Just a few years ago I stood right here and shared with you my near infatuation with Oscar Pistorious, a glorious exemplar not of winning but of striving for his highest achievement no matter the odds and despite any obstacle. He inspired, he captured the hearts of millions in his bid to participate in Olympic track events on two prosthetic legs. He seemed, in every sense of the word, unstoppable. He was fueled by a passion and a self-confidence that seemed superhuman.(It did not hurt that he lovingly credited his mother with instilling in him the resolve to strap on what he thought of as simply a different kind of running shoes and train day after day with able-bodied athletes.)

That particular hero worship will never be recovered. The same passion and sense of his own righteousness that impelled Pistorious to glory led to tragedy when he shot to death his girlfriend. Pistorious’ inability to contain his rage, the cruelty with which he murdered, the cowardice with which he denied any wrongdoing irrevocably changed his status from hero to villain. And the world mourned not only the beautiful Reeva Steenkamp, but also the fall of yet another hero. The expectation that a man who is great in one arena will be great, or even decent, in other arenas will break our hearts every time.

You may think we’re better off without heroes, given how likely they are to disappoint us. But I would argue we still need heroes. Earnest Hemingway said, “As you get older it’s harder to have heroes, but it is sort of necessary.” We need heroes not just to admire. We need heroes to teach us how we can reach our finest selves. We need to see it can be done.

And so, it is time to rethink our heroes, who they are, who they can be, what we can ask of them. We need to rethink what it means to be a hero because if we don’t we will continue to be disappointed and demoralized at the blemish that must inevitably show through. We risk a cynicism that would have us skeptical of every extraordinary accomplishment. We risk a despair that any of us are capable of greatness.

It’s time to relinquish our hopes for superhuman men and women who achieve greatness flawlessly and look instead to the regular folk around us: Those of us who might be a little pudgy or a little neurotic sometimes but display an extraordinary characteristic – courage or kindness or a dogged determination to fix some small corner of the world.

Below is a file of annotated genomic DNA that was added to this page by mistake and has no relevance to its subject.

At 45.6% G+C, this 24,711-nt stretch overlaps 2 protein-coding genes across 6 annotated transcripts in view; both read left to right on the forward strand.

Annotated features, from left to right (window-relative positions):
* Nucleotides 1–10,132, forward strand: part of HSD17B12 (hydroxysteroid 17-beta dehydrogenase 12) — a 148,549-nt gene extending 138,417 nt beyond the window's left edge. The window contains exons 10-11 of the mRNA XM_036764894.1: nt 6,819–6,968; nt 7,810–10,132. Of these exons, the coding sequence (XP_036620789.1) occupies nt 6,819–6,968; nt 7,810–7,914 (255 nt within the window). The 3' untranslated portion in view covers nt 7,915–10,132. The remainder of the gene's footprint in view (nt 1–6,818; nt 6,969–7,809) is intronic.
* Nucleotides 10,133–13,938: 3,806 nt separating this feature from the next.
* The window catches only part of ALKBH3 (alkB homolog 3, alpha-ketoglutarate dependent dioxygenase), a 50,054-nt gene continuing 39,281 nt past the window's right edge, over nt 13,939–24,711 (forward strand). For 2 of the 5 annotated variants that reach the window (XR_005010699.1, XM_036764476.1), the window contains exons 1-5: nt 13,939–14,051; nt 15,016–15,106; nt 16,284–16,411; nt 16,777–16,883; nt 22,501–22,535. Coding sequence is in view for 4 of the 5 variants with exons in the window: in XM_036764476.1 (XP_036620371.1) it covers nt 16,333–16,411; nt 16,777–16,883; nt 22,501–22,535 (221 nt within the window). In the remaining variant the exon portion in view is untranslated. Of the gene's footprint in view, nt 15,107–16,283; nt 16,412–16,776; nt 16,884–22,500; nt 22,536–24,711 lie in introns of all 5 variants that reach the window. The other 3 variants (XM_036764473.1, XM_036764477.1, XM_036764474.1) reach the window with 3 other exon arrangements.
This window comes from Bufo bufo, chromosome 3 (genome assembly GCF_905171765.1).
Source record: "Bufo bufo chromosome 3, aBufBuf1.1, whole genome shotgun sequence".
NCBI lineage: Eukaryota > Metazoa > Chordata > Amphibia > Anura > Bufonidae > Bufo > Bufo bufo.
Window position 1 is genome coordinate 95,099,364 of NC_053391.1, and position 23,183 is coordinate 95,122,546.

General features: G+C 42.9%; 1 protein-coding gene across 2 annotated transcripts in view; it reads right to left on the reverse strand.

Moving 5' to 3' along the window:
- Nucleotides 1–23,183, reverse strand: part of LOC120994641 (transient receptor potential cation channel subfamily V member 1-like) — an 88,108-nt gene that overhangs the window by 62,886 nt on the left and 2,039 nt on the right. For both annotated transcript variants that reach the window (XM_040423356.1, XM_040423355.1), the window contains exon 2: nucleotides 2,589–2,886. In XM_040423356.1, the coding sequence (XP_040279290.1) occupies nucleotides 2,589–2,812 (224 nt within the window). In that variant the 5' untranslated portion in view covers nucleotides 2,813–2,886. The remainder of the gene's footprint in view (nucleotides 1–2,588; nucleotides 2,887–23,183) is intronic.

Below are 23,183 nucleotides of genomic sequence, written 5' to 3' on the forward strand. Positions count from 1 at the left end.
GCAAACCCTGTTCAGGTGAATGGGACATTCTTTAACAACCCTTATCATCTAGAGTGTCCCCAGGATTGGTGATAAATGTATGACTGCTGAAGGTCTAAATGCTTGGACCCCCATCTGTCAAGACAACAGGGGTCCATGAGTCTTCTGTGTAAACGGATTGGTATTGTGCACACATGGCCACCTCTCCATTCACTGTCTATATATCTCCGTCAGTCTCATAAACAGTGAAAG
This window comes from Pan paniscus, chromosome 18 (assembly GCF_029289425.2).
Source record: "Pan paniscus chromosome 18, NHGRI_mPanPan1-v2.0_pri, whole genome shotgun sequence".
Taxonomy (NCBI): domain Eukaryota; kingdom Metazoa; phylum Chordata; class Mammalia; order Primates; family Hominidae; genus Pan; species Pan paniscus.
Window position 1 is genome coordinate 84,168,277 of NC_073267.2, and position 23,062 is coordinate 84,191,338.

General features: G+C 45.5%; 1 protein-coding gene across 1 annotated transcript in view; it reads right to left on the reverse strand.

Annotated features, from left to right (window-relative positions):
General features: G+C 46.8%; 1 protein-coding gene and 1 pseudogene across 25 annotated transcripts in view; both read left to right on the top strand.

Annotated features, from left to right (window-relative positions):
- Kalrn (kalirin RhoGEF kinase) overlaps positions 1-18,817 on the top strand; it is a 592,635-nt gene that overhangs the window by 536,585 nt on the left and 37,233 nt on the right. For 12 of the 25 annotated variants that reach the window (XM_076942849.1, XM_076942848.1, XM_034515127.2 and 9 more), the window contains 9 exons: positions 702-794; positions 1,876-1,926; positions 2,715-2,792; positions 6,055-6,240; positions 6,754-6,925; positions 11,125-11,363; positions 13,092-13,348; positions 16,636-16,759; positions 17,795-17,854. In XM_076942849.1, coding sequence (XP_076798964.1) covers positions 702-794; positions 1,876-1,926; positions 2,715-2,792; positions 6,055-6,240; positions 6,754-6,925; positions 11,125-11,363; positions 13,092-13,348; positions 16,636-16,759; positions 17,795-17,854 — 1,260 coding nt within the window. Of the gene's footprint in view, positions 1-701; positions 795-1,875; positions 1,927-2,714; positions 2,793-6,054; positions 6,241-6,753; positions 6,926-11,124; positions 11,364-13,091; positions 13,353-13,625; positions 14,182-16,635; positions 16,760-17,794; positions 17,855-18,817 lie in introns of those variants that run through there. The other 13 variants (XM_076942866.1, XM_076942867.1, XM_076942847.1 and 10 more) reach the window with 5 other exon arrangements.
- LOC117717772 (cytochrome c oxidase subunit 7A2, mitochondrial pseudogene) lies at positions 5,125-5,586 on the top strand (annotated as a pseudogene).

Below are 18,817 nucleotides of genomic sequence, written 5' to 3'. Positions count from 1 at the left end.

In truth, many of us have already begun this process without even knowing it. Sometime around the age of 10 or 11 we learned the fallibility of our parents. But many of us survived that realization without having to reject wholesale the wisdom and courage our parents modeled. Some of us took longer than others, but many of us have learned to admire and emulate grand, even heroic qualities in our all-too-human parents.

With this more generous consideration of what makes a hero, we may find we are able to rehabilitate some who have disappointed us by dint of their human flaws. Perhaps the first of these to consider today should be Avrahm Avinu, our father Avraham. We may have our favorite accounts: Avraham, the first to hear the voice of God. The Lonely Man of Faith who leaves the comfort of all he knows and follows that voice to a place where he will father a nation. The fearless warrior who defeats the armies of five kings so he may save his captive nephew, and then, because he did not battle for profit but to save human lives, refuses all spoils of war. And Avraham at his most noble, challenging God to uphold God’s own justice and not destroy the Sodomites despite their wickedness. In this role Avraham may call to mind Atticus Finch – a passionate advocate of justice for the stranger.